2014: Ashlee Lundvall

Ashlee Lundvall

Ashlee Lundvall is a wife (Russ) and mother (Addison) from Cody, Wyoming. She completed her Bachelor of Science in Public Affairs in 2005 from IUPUI, and earned her Master of Arts in Biblical Counseling from Maranatha Baptist Bible College in 2007. Ashlee is a stay-at-home Mom, an inspirational speaker, and a teacher for computer classes at the Center for Training and Development through Northwest College.

After a paralyzing ranching accident in 1999, Ashlee has been passionate about accessible outdoor recreation. Ashlee is a founding member and current board member of Wyoming Disabled Hunters. She has served as Secretary and as the organization’s Facebook page administrator, and she participated as a hunter in the 2009 and 2012 deer hunts, as well as the 2013 elk hunt, where she harvested her first bull elk. Ashlee enjoys reading, cooking, design, teaching, camping, kayaking, hunting, and many other outdoor activities. She was crowned Ms. Wheelchair USA in July 2013, and she loves to travel speaking on behalf of others with disabilities.

2013: Julie Golob

Julie Golob

Julie Golob is one of the most accomplished professional shooters in the world. She is captain of Smith & Wesson’s highly successful shooting team and a member of Team Benelli 3-Gun. A veteran of the U.S. Army Marksmanship Unit (USAMU), she was named both U.S. Army Female Athlete of the Year and USAMU Athlete of the Year. She has won over 120 championship titles in seven different action shooting disciplines. (For a complete list of titles please visit the champion page.)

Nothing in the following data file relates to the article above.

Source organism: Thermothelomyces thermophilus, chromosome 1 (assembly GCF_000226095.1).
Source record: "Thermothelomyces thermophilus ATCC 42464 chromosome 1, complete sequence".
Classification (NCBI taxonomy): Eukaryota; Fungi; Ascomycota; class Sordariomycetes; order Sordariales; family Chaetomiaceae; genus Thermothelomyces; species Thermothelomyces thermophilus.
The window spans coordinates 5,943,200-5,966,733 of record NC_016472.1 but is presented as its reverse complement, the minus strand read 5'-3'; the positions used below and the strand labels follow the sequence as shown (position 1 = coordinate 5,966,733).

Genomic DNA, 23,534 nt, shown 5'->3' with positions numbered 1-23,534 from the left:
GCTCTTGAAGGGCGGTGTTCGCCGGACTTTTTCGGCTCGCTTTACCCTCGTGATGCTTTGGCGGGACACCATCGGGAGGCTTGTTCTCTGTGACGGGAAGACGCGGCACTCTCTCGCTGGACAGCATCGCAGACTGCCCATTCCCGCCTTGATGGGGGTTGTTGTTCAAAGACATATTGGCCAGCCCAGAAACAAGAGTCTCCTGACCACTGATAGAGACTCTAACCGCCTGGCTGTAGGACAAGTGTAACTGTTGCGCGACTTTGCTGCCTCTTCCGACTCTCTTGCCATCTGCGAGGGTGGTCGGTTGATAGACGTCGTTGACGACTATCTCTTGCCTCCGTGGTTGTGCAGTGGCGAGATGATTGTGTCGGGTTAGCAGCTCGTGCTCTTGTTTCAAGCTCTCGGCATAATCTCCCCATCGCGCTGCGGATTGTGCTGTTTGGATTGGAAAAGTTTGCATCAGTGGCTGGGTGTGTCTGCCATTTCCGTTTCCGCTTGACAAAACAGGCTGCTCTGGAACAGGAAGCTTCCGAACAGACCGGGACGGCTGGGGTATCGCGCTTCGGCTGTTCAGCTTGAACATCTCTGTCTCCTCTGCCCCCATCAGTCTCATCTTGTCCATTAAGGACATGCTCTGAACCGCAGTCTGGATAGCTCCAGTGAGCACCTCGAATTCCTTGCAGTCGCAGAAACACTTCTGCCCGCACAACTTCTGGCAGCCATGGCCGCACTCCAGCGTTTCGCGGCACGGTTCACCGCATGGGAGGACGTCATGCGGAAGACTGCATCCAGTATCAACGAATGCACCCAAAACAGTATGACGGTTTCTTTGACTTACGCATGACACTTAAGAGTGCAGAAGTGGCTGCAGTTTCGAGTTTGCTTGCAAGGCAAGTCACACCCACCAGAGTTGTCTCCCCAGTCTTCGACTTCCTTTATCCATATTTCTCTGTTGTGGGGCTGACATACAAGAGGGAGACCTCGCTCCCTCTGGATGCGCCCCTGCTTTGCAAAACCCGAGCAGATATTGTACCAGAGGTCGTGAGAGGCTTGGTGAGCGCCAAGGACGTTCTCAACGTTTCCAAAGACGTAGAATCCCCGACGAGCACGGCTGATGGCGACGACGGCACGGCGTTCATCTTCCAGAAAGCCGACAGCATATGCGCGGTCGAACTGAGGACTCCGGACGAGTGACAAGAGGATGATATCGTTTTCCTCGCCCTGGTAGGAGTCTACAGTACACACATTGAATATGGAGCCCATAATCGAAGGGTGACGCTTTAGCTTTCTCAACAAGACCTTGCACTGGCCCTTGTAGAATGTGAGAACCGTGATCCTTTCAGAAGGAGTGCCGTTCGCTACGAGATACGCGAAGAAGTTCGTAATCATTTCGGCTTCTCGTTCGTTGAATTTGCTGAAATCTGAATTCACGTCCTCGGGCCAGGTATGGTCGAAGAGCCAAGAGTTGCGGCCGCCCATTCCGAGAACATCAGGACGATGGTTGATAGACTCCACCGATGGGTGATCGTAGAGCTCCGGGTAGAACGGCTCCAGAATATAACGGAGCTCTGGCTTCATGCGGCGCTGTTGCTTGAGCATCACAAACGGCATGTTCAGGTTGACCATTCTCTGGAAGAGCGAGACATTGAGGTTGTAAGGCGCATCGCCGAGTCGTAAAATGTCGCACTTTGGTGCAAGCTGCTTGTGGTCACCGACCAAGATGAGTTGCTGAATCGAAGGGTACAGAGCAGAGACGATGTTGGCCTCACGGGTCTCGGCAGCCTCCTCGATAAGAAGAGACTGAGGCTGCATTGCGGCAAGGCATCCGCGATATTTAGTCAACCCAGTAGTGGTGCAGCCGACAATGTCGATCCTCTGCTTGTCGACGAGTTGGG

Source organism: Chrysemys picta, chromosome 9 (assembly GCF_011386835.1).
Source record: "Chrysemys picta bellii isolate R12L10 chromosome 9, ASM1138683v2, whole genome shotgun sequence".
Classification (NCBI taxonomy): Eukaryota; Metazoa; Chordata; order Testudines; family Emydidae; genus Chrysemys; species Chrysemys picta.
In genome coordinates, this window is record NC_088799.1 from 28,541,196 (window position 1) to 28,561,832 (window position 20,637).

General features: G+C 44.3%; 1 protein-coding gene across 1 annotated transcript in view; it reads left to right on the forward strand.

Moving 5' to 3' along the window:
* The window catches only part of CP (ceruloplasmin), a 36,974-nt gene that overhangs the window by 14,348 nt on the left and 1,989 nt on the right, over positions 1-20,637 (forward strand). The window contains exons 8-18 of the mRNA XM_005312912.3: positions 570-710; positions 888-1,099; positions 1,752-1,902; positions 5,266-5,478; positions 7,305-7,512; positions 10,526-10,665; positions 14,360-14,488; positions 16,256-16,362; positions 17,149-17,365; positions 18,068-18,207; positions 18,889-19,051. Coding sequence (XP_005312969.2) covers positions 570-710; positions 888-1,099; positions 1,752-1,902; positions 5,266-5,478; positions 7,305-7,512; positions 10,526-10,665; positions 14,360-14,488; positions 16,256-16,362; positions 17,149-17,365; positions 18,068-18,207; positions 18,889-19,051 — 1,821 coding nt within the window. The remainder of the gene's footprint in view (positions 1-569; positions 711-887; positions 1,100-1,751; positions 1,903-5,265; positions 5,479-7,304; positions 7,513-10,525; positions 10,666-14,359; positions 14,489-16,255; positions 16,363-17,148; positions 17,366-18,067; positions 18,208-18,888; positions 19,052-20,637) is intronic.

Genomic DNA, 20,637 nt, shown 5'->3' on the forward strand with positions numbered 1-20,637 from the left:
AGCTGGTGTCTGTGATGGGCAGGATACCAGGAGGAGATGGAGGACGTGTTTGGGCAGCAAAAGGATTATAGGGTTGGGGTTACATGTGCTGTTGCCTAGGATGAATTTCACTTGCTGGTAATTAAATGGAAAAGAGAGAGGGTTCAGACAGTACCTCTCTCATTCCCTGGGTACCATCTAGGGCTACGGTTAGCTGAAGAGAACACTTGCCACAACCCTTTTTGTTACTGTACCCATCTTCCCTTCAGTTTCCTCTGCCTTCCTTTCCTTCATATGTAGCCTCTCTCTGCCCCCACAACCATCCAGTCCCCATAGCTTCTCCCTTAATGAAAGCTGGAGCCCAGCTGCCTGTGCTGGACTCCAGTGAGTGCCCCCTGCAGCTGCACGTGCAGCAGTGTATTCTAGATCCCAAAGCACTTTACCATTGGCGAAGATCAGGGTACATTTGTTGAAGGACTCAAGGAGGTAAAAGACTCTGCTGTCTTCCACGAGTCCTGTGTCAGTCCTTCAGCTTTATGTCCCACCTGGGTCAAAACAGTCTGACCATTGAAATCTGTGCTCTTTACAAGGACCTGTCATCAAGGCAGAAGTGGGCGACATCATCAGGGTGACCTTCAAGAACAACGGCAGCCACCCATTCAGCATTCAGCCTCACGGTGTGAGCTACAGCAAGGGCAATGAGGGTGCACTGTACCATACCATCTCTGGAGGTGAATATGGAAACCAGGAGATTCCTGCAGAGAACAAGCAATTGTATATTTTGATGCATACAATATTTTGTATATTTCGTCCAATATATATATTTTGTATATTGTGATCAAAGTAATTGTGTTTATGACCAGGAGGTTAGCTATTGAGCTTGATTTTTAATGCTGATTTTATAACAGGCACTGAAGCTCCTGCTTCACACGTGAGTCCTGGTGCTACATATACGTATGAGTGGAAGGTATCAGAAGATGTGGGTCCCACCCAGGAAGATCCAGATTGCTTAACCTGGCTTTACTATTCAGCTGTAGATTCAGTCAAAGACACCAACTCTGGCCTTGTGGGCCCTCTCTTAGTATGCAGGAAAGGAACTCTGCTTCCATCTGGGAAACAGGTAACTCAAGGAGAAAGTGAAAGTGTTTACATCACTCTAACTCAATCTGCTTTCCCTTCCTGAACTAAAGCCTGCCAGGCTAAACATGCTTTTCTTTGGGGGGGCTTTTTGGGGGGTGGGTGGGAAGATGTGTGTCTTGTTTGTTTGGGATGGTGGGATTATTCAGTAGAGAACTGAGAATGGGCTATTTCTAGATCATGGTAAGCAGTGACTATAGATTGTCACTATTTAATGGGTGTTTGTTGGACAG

As a member of the Prois Hunting Apparel Pro Staff, Julie enjoys sharing her passion for the outdoors. This wife, mother and veteran enjoys photography, writing, hunting, cooking (especially wild game), and sharing her love of the shooting sports. As a member of the Prois Hunting Apparel Pro Staff, Julie enjoys sharing her passion for the outdoors.

In 2012 Julie authored her first book, Shoot: Your Guide to Shooting and Competition. Reviews of Shoot showcase the book as a valuable resource for current shooting sports enthusiasts, but also serve as an accessible, relevant, and intelligent guide to newcomers. In addition to authoring Shoot, Julie has also written features for American Handgunner, Front Sight (USPSA), IDPA Tactical Journal, Women’s Outdoor Wire, The Outdoor Wire, The Shooting Wire and Women’s Outdoor News.

Julie is sought out for her expertise. She is the first female shooting expert to appear on History Channel’s Top Shot and Top Guns. Julie is also an outdoor television personality, blogger and she records a monthly podcast that offers shooting tips and insight on the world of shooting sports and competition.

Julie has been featured in/on: 3-Gun Nation, AdWeek, American Handgunner, American Rifleman, American Trigger Sports Network, Benelli On Assignment, Blue Press, CNBC’s Mike Hegedus – Mike on America, Crimson Trace – The Art of Survival DVD, The Daily Caller, DownRange.TV, Front Sight (USPSA), Girls Guide to Guns, The Glock In Competition (2nd Edition), Gun (Japan), Guns & Gear TV, Gun Games, Guns Magazine, Gun Talk TV, History Channel, MTV,, Shooting Gallery, Shooting Illustrated, Shooting Sports USA, Shooting USA, Soldiers Magazine, Sports Illustrated, Tactical Journal (IDPA), History’s Top Shot, H2′s Top Guns, Women & Guns, WON Guns and more.







Thank you for a great hunt!